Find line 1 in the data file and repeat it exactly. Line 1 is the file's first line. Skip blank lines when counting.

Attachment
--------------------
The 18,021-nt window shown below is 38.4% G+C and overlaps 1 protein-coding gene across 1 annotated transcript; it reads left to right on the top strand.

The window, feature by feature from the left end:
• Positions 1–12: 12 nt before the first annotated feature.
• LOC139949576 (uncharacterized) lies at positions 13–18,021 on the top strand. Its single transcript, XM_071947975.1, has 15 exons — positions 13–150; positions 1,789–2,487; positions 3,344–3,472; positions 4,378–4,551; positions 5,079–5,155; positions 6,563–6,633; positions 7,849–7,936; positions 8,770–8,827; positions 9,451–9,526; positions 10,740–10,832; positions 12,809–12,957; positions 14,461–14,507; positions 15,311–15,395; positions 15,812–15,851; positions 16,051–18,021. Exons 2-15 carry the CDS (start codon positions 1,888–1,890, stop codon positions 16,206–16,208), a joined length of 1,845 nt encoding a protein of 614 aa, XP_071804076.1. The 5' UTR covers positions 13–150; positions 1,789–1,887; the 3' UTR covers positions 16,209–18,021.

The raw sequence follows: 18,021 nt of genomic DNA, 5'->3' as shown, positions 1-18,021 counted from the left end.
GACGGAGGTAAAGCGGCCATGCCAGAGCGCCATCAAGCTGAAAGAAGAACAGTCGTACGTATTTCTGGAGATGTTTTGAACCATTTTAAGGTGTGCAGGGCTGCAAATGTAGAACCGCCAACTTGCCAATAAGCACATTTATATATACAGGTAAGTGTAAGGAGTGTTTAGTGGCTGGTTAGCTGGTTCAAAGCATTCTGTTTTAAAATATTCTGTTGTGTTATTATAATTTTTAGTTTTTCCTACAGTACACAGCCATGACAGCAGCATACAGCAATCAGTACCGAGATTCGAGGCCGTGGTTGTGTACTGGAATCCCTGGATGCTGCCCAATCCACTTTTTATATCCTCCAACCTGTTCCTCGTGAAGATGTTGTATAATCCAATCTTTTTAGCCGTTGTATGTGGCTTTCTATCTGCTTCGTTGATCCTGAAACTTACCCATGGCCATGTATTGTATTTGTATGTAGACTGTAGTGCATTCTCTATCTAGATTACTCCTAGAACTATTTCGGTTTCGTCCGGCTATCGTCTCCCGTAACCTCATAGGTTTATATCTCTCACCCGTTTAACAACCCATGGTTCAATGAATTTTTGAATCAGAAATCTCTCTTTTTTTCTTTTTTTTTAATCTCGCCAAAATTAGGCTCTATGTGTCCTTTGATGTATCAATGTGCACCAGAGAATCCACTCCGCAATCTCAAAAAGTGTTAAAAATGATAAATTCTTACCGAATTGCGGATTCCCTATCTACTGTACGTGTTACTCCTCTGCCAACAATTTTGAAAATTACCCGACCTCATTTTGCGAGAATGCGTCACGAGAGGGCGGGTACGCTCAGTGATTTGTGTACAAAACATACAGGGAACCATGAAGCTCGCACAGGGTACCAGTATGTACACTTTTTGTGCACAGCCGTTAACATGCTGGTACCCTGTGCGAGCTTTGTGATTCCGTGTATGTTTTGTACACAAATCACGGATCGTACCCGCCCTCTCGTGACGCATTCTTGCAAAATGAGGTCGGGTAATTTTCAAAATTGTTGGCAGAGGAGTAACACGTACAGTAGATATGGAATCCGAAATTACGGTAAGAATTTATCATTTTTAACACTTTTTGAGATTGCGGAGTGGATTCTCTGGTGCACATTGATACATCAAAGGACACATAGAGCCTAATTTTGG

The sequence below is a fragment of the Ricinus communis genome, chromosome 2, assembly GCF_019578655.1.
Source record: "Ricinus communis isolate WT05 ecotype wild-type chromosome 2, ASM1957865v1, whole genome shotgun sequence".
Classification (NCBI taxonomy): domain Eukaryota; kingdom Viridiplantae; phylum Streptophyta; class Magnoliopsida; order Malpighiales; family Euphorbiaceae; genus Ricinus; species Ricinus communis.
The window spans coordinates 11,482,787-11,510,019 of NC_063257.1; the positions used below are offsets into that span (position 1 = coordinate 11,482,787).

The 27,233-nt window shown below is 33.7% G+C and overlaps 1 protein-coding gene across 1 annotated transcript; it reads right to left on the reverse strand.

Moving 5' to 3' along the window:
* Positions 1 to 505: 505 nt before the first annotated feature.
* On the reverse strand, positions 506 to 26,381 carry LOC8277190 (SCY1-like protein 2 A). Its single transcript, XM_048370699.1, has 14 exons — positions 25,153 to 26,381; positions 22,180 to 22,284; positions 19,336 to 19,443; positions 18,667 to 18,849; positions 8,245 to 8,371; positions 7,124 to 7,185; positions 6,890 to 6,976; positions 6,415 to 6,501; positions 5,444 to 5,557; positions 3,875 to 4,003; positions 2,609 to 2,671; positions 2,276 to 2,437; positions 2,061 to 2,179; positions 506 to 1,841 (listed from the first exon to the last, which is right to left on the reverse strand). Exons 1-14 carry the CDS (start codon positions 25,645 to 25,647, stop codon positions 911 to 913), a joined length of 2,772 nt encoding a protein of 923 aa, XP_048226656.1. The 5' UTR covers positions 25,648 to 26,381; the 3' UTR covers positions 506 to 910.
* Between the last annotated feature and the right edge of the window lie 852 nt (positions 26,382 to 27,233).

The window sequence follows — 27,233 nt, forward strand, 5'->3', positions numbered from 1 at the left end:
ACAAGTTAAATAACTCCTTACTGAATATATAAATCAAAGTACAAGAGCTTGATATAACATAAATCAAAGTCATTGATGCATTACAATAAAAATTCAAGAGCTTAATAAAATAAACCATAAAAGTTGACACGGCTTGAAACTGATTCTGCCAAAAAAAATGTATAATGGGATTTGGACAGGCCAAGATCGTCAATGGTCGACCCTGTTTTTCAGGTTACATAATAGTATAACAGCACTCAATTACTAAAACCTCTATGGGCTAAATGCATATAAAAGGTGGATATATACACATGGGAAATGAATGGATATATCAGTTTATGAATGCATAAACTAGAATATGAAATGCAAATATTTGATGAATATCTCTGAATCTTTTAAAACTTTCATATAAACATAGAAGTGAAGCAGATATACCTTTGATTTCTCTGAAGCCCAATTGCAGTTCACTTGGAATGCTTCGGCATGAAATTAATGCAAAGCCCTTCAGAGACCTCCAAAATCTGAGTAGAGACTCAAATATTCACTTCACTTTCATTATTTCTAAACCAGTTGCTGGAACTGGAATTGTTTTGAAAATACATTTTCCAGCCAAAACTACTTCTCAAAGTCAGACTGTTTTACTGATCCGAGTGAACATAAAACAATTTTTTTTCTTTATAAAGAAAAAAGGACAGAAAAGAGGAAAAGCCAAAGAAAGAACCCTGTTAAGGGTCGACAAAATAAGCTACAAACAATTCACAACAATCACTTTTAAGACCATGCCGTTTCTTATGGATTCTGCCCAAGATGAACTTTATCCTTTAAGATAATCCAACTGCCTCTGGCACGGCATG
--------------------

The 18,021-nt window shown below is 38.4% G+C and overlaps 1 protein-coding gene across 1 annotated transcript; it reads left to right on the top strand.